These branches of Vedic literature are said to have emerged out of each other. Brahmanas, Aranyakas, and the Upanishads were followed by these Vedas. The knowledge of Vedic ceremonies and their origins was held by the Brahmanas, while the Aranyakas hosted philosophical and mystical know-how. The specific name ‘Aranyakas’ suggested that their knowledge should be studied in the isolation of the aranya (sanskrit word for forest). The last phase of Vedic culture, Upanishads, followed the traditions of Aranyakas. Their famously studied settlements were found within the Indus valleys. As time progressed, people revered the sacred river of Ganga. Thereafter, the center of civilization shifted to the banks of rivers Saraswati and Ganga.
After the Vedic period, Varnas came to be birth-based rather than profession-based. The development of new professions gave rise to ‘jatis’. The individuals such as Kavasha, Vatsa, and Satyakama Jabala were born in non-Brahman jatis but came to be known as the great Brahmans.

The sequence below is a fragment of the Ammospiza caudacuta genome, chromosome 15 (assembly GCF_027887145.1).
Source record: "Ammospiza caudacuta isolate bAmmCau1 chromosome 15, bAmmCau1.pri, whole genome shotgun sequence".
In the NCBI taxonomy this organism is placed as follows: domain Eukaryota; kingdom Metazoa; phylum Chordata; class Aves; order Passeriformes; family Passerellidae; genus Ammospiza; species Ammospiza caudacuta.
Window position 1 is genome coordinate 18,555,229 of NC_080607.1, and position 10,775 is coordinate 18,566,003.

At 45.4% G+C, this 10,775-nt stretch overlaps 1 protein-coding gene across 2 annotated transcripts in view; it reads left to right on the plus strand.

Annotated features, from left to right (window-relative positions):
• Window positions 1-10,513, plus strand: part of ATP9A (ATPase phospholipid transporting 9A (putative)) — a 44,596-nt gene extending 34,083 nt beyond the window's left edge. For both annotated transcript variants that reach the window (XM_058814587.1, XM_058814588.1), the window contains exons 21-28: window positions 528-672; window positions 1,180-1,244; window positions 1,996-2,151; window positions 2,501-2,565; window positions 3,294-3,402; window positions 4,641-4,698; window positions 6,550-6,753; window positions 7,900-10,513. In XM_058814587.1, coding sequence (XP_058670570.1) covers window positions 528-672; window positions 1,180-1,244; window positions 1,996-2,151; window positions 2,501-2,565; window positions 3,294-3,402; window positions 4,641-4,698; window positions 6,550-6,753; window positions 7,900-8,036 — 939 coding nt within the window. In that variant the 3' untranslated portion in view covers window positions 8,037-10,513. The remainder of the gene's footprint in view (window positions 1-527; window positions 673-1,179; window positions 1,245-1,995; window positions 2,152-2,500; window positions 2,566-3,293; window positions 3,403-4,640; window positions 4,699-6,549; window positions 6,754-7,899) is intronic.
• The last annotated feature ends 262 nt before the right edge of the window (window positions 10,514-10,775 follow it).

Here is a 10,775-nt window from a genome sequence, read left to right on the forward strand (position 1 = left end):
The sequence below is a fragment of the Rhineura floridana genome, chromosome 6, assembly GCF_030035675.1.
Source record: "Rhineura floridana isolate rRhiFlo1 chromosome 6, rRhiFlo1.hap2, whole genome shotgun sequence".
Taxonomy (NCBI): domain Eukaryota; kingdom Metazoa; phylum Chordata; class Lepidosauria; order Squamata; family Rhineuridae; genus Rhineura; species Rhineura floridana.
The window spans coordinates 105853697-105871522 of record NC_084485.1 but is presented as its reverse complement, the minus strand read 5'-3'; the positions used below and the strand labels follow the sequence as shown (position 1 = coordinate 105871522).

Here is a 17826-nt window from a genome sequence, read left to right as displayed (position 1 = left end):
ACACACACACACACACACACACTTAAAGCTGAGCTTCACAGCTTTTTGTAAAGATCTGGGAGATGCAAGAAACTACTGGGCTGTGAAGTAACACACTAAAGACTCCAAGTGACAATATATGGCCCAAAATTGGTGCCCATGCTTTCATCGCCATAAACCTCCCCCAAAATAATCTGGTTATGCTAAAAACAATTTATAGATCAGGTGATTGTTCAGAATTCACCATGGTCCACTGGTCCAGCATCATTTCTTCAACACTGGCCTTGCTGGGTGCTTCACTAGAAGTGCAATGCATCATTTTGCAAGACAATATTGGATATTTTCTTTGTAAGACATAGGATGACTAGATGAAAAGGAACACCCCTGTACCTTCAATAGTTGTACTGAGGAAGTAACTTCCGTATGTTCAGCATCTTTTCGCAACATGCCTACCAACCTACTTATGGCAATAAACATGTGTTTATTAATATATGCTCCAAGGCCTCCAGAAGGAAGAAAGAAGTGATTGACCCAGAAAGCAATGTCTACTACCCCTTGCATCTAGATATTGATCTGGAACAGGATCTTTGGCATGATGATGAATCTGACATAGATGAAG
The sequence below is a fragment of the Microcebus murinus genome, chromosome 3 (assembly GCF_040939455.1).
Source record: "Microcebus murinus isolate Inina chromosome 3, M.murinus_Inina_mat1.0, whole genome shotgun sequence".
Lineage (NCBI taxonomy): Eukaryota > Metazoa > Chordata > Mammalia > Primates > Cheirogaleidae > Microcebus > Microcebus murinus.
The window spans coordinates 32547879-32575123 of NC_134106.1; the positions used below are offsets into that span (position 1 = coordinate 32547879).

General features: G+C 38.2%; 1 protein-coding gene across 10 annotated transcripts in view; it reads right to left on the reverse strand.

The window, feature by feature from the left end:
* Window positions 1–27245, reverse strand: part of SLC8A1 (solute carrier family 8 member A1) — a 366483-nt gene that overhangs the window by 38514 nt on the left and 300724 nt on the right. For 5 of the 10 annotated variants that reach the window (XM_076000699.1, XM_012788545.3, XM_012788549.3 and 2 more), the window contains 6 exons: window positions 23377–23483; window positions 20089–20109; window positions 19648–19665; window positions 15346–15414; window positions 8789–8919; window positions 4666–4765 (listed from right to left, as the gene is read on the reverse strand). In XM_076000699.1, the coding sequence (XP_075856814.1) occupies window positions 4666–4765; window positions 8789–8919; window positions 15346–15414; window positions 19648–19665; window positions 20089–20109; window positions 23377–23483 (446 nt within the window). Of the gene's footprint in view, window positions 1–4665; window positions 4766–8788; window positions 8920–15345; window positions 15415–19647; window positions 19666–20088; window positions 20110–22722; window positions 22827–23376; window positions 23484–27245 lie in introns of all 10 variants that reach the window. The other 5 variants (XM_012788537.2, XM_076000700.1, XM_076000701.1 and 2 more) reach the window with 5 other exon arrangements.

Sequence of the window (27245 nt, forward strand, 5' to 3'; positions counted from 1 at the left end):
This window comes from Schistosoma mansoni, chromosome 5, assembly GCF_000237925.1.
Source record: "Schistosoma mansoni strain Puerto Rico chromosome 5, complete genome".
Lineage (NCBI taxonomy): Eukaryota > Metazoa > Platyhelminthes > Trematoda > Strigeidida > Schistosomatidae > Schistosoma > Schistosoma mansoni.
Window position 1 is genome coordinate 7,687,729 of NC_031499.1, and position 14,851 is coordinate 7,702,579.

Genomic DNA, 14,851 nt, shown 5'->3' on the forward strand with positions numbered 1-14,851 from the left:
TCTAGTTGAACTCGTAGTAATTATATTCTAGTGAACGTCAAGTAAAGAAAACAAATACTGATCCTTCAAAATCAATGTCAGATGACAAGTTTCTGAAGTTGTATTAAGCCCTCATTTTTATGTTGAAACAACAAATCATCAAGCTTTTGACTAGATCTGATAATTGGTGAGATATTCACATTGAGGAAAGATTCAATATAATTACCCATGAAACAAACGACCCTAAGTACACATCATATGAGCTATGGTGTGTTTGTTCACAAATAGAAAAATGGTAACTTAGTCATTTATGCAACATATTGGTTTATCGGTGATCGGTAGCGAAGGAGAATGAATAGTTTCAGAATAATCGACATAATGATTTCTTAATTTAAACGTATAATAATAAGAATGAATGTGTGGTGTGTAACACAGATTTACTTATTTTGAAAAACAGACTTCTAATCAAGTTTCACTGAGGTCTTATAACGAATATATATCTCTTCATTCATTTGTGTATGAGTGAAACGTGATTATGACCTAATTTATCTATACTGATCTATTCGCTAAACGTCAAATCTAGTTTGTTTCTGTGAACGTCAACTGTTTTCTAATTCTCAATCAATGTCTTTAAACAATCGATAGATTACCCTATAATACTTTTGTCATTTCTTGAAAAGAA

Jainism and Buddhism (600 BCE)
By this time, Vedic tradition had slowly ceased to be a strong force. The freedom of thought paved the way for new ideas and principles, leading to the establishment of religious sects, which never happened in India before. An important landmark in the history of Indian culture was the uprising of Jainism and Buddhism in 600 BCE. Jainism and Buddhism have greatly influenced the society and culture in India. Buddhism was founded by Gautama in 566 BCE. He was the son of Suddhodhan and Mayadevi. The key similarity in the philosophies of Jainism and Buddhism is recognizing the fact that the world is full of sorrows and salvation of a man i.e., his deliverance from the eternal chain of birth and death.